The letter from the Committee for Ritual Abuse (23 January) appears to be conflate two types of claim, one presumably based on solid evidence, the other on extremely dubious evidence. There is little reason to doubt that within certain communities the use of exorcism rituals against children is on the rise, given recent tragic court cases. The letter goes on, however, to bemoan the fact that claims of ritual abuse involving white middle-class children and adults are not taken seriously. The latter are not taken seriously because there is no convincing forensic evidence to support them. Instead they are based upon dubious techniques for "recovering memories" ? the same techniques used to "recover" memories of alien abductions and past lives. Furthermore, the former involve misguided beliefs of religious fundamentalists that a child is possessed, in contrast to the latter "recovered" memories, in which the alleged perpetrator is said to be a member of a Satanic cult. The two should not be confused.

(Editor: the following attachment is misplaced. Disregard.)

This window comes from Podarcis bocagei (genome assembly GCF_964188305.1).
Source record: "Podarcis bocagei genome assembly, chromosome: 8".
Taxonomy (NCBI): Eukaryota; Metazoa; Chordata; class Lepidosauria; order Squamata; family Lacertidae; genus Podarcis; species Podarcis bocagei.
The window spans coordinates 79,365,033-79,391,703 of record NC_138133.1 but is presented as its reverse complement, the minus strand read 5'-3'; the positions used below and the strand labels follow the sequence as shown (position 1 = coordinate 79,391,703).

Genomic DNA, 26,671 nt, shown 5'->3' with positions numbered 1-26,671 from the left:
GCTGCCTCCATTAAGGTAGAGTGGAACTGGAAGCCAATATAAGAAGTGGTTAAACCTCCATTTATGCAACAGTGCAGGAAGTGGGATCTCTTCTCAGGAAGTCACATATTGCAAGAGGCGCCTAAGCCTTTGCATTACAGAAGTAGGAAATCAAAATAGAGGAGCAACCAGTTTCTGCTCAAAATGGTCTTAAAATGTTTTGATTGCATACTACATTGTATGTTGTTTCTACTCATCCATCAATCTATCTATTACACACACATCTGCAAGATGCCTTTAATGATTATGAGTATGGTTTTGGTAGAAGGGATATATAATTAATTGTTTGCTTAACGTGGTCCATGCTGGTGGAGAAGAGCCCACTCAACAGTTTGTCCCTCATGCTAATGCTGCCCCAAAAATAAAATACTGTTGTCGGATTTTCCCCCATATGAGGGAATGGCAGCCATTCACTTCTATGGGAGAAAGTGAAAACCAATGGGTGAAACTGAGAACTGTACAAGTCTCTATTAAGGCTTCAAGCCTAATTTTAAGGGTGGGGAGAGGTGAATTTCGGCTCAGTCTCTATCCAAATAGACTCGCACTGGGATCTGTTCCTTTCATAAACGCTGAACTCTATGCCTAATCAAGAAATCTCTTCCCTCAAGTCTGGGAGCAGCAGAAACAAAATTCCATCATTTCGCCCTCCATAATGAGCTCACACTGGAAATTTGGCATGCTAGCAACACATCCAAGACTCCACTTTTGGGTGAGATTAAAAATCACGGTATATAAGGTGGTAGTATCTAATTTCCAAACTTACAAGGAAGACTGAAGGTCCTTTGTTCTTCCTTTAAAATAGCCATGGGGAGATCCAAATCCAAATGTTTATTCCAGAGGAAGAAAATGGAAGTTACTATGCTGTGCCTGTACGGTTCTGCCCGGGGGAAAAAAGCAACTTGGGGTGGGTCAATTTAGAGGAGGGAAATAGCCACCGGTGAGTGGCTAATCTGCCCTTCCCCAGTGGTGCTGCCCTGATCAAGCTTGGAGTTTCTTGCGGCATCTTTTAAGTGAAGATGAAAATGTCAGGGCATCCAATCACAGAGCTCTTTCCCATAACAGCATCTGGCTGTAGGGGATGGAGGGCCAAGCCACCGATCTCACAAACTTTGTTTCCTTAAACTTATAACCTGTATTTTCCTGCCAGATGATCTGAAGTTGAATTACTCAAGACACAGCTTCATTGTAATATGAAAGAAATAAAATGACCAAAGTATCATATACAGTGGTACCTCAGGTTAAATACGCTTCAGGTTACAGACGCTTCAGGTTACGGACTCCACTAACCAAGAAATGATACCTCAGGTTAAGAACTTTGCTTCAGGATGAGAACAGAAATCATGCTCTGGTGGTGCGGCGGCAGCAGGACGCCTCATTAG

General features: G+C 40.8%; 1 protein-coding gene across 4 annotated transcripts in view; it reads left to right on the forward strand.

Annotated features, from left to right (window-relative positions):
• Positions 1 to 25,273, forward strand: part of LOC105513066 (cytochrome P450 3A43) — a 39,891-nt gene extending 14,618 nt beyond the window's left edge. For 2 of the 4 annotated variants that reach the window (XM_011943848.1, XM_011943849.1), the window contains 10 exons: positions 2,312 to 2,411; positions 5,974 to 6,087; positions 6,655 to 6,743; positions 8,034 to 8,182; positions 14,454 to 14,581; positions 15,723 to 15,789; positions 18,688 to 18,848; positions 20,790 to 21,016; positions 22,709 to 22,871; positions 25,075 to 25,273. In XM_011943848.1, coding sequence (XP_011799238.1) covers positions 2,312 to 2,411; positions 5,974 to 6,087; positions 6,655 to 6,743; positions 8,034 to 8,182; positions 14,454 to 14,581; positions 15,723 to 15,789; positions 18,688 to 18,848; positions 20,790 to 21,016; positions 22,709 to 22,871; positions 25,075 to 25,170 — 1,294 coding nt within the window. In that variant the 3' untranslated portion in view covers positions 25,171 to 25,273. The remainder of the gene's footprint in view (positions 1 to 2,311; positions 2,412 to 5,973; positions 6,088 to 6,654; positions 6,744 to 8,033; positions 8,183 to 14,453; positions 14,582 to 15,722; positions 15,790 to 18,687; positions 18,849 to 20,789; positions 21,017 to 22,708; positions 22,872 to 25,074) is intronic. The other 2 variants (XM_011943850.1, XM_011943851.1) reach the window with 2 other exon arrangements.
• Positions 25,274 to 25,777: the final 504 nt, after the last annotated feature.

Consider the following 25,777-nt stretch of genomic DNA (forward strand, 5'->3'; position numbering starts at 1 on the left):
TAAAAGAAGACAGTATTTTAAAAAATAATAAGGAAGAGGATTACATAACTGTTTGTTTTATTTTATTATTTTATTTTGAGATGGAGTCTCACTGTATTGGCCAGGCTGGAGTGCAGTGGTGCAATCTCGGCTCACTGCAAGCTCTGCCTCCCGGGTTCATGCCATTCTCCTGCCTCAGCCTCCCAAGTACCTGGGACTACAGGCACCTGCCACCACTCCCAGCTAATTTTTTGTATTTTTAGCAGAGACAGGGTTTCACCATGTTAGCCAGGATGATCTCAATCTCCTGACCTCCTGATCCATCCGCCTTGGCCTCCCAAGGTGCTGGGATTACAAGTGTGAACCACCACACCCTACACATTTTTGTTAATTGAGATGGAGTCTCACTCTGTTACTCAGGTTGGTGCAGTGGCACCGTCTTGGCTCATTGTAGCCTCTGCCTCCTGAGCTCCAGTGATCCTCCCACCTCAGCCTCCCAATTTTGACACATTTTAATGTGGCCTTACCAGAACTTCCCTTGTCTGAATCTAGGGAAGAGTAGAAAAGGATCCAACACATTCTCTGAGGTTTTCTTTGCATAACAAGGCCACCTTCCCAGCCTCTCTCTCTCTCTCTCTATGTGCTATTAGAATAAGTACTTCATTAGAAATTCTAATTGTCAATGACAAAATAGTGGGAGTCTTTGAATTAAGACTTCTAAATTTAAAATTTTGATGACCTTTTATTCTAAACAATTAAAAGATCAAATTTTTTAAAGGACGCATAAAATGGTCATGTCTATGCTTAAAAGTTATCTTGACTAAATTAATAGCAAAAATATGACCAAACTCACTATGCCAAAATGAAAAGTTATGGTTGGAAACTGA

Professor Chris French
Goldsmiths, University of London

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